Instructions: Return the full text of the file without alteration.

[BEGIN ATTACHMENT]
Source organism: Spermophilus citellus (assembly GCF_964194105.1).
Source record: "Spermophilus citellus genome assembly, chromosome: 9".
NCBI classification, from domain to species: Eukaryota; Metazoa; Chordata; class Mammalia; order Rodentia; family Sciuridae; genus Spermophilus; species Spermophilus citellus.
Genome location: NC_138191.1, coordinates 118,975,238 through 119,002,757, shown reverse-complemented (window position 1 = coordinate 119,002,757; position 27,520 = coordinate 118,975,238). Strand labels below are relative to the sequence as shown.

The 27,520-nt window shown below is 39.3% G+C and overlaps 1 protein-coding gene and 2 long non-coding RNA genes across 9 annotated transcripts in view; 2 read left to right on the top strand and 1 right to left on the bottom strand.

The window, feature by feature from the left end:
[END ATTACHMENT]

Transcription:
Source organism: Spermophilus citellus (assembly GCF_964194105.1).
Source record: "Spermophilus citellus genome assembly, chromosome: 9".
NCBI classification, from domain to species: Eukaryota; Metazoa; Chordata; class Mammalia; order Rodentia; family Sciuridae; genus Spermophilus; species Spermophilus citellus.
Genome location: NC_138191.1, coordinates 118,975,238 through 119,002,757, shown reverse-complemented (window position 1 = coordinate 119,002,757; position 27,520 = coordinate 118,975,238). Strand labels below are relative to the sequence as shown.

The 27,520-nt window shown below is 39.3% G+C and overlaps 1 protein-coding gene and 2 long non-coding RNA genes across 9 annotated transcripts in view; 2 read left to right on the top strand and 1 right to left on the bottom strand.

The window, feature by feature from the left end: